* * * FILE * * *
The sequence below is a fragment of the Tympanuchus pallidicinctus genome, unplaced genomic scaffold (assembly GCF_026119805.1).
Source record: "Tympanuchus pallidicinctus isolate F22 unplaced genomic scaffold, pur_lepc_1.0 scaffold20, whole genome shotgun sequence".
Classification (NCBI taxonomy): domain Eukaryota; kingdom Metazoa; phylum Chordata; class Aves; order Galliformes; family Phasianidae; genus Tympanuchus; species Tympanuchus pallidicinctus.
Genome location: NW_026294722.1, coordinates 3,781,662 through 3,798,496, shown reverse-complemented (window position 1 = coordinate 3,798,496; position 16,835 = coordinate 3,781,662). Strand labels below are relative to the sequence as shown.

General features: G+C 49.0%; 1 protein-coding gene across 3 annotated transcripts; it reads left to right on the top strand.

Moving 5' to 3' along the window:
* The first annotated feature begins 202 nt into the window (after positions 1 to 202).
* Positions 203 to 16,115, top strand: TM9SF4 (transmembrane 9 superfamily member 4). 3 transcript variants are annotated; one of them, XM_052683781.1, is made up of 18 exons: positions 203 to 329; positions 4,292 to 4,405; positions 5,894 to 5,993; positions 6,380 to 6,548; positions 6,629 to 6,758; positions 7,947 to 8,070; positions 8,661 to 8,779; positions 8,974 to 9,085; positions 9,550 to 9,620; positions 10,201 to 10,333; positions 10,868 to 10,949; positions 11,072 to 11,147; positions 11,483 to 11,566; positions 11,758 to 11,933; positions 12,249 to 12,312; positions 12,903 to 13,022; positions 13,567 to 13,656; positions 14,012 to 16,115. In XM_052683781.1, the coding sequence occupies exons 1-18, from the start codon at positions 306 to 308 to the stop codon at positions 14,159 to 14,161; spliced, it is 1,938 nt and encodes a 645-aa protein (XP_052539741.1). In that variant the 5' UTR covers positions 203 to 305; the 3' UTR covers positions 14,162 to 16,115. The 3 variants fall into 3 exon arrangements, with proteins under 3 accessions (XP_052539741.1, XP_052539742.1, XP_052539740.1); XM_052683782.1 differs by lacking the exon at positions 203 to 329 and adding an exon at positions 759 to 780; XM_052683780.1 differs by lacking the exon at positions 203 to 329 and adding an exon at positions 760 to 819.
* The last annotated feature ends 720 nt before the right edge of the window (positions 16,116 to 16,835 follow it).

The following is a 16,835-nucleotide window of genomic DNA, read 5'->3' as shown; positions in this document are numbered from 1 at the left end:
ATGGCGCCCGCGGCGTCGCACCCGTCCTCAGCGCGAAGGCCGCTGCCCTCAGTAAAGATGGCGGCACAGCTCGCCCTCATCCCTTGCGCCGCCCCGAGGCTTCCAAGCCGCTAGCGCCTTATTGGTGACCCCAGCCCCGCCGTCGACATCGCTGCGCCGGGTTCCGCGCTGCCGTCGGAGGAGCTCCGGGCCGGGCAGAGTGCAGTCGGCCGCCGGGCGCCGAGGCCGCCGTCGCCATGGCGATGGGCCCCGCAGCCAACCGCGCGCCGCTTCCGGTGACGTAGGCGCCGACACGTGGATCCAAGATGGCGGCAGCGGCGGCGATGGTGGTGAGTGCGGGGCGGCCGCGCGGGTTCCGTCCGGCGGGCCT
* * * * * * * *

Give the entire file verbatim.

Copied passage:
The sequence below is a fragment of the Tympanuchus pallidicinctus genome, unplaced genomic scaffold (assembly GCF_026119805.1).
Source record: "Tympanuchus pallidicinctus isolate F22 unplaced genomic scaffold, pur_lepc_1.0 scaffold20, whole genome shotgun sequence".
Classification (NCBI taxonomy): domain Eukaryota; kingdom Metazoa; phylum Chordata; class Aves; order Galliformes; family Phasianidae; genus Tympanuchus; species Tympanuchus pallidicinctus.
Genome location: NW_026294722.1, coordinates 3,781,662 through 3,798,496, shown reverse-complemented (window position 1 = coordinate 3,798,496; position 16,835 = coordinate 3,781,662). Strand labels below are relative to the sequence as shown.

General features: G+C 49.0%; 1 protein-coding gene across 3 annotated transcripts; it reads left to right on the top strand.

Moving 5' to 3' along the window:
* The first annotated feature begins 202 nt into the window (after positions 1 to 202).
* Positions 203 to 16,115, top strand: TM9SF4 (transmembrane 9 superfamily member 4). 3 transcript variants are annotated; one of them, XM_052683781.1, is made up of 18 exons: positions 203 to 329; positions 4,292 to 4,405; positions 5,894 to 5,993; positions 6,380 to 6,548; positions 6,629 to 6,758; positions 7,947 to 8,070; positions 8,661 to 8,779; positions 8,974 to 9,085; positions 9,550 to 9,620; positions 10,201 to 10,333; positions 10,868 to 10,949; positions 11,072 to 11,147; positions 11,483 to 11,566; positions 11,758 to 11,933; positions 12,249 to 12,312; positions 12,903 to 13,022; positions 13,567 to 13,656; positions 14,012 to 16,115. In XM_052683781.1, the coding sequence occupies exons 1-18, from the start codon at positions 306 to 308 to the stop codon at positions 14,159 to 14,161; spliced, it is 1,938 nt and encodes a 645-aa protein (XP_052539741.1). In that variant the 5' UTR covers positions 203 to 305; the 3' UTR covers positions 14,162 to 16,115. The 3 variants fall into 3 exon arrangements, with proteins under 3 accessions (XP_052539741.1, XP_052539742.1, XP_052539740.1); XM_052683782.1 differs by lacking the exon at positions 203 to 329 and adding an exon at positions 759 to 780; XM_052683780.1 differs by lacking the exon at positions 203 to 329 and adding an exon at positions 760 to 819.
* The last annotated feature ends 720 nt before the right edge of the window (positions 16,116 to 16,835 follow it).

The following is a 16,835-nucleotide window of genomic DNA, read 5'->3' as shown; positions in this document are numbered from 1 at the left end:
ATGGCGCCCGCGGCGTCGCACCCGTCCTCAGCGCGAAGGCCGCTGCCCTCAGTAAAGATGGCGGCACAGCTCGCCCTCATCCCTTGCGCCGCCCCGAGGCTTCCAAGCCGCTAGCGCCTTATTGGTGACCCCAGCCCCGCCGTCGACATCGCTGCGCCGGGTTCCGCGCTGCCGTCGGAGGAGCTCCGGGCCGGGCAGAGTGCAGTCGGCCGCCGGGCGCCGAGGCCGCCGTCGCCATGGCGATGGGCCCCGCAGCCAACCGCGCGCCGCTTCCGGTGACGTAGGCGCCGACACGTGGATCCAAGATGGCGGCAGCGGCGGCGATGGTGGTGAGTGCGGGGCGGCCGCGCGGGTTCCGTCCGGCGGGCCT